These principles were outlined at the first World Summit on Human Gene Publishing, which was held in 2015, and they generally allowed to comply with the laws of other countries on the planet. 39, gene editing. In the United States, Congress has banned the use of federal funds for gene editing experiments on human embryos, and the FDA does not have the right to approve clinical trials involving them.
Nita Farahany, bioethicist and director of the Duke Initiative for Science and Society, is not surprised to learn that a scientist has flouted international conventions calling for the advent of genetic modification of healthy embryos to create pregnancies and births.
However, like Volberding, she is surprised that HIV is the first application of germline gene editing, given the treatments already available to suppress virus levels and help people live longer and healthier lives.
"You would think that the first application of CRISPR-cas9 for gene editing would be more fatal genetic variations," said Farahany, referring to the tool allowing scientists to cut sections of a genome and replace them with something else. "Things that cause great physical suffering or death in children," such as the infant Tay-Sachs, a serious condition that can cause a child to lose sight, hearing, and the ability to move before causing death to children. the age of 4 or 5 years. .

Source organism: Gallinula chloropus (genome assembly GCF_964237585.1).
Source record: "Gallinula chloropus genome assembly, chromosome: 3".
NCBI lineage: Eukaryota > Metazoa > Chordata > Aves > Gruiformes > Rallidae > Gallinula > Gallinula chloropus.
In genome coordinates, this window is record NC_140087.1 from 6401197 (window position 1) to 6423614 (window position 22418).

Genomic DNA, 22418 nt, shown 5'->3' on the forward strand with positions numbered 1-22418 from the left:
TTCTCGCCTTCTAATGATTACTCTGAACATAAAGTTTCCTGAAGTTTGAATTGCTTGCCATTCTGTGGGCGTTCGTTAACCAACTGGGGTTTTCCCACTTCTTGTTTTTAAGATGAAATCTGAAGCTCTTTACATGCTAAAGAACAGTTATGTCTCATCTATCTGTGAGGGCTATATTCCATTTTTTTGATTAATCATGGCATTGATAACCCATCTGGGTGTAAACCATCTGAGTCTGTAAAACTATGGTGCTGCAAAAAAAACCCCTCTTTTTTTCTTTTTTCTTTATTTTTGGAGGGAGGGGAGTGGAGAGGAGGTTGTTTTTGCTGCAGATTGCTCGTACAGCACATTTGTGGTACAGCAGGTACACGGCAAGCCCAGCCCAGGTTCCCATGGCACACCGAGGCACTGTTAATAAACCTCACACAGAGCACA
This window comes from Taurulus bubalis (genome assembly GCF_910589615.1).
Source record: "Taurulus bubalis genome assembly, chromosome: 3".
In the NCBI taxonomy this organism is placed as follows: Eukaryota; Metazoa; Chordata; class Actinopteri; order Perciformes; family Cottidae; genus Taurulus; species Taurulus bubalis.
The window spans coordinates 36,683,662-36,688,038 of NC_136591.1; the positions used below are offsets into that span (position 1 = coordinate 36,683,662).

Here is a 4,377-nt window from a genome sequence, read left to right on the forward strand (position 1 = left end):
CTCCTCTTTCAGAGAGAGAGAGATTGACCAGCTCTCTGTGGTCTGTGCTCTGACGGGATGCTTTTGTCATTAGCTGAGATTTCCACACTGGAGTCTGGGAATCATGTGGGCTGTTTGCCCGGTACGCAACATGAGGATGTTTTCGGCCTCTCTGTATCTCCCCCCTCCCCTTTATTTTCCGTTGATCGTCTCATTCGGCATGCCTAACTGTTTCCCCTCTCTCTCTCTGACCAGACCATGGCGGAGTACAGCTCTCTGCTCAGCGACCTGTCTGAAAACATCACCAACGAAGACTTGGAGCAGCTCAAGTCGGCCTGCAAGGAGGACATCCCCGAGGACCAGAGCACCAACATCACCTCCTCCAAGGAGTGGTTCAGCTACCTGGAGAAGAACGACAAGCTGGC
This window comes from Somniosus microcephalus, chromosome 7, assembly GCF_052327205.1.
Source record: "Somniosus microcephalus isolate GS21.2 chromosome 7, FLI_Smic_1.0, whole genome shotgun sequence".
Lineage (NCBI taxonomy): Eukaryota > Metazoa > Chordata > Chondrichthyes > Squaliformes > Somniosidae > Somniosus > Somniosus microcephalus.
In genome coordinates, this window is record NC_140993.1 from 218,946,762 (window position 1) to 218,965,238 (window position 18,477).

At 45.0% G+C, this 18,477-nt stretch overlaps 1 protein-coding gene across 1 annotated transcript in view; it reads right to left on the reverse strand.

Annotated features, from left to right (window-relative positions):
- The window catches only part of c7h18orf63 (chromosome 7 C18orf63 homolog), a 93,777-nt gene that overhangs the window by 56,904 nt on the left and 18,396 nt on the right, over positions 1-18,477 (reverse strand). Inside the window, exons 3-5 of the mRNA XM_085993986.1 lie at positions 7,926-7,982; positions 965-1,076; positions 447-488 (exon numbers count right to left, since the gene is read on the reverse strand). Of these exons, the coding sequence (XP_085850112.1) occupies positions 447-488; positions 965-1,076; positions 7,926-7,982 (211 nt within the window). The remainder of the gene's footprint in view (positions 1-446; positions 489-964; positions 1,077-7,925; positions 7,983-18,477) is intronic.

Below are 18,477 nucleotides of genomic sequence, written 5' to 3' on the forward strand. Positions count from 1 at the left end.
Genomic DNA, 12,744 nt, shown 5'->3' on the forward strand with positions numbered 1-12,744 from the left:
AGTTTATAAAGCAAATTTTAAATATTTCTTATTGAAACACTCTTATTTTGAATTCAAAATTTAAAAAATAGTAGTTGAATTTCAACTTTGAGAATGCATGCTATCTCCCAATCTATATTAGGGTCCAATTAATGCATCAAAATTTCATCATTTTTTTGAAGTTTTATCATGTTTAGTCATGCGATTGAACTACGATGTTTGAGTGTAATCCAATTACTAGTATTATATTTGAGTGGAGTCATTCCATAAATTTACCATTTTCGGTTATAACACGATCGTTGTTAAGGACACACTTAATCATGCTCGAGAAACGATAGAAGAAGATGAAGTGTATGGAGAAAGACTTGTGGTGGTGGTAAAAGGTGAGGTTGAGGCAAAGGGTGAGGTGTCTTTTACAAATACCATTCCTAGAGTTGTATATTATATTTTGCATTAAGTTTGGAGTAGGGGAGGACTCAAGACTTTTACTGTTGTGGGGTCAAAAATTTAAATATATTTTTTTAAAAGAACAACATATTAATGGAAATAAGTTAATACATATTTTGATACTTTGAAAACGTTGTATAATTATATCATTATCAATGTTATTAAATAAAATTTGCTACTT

In addition to the medical redundancy of its experience, experts are also concerned that its results actually perpetuate the stigmatization of HIV-positive people in a country where people are already facing serious consequences if others discover their HIV status.
Ann Mongoven, associate director of health care ethics at the Markkula Center for Applied Ethics at Santa Clara University, notes that the story of the PA that announced the news raises troubling questions about whether scientists have exploited HIV-related stigma to encourage parents to participate in research.
The AP reports that of the seven couples who agreed to do experimental in vitro fertilization with He, all men were HIV-positive, but all of them had suppressed their levels of the virus with standard anti-HIV drugs. This suppression, combined with basic infection control measures, such as the use of condoms throughout pregnancy, would have prevented them from transmitting the virus to their partners and unborn children.
Still, the article says that they wanted to participate in what he called an "AIDS vaccine development" program aimed at protecting their future children from an HIV / AIDS vaccine. "Similar fate". It is not learned that a child whose father is HIV-positive will contract the virus themselves.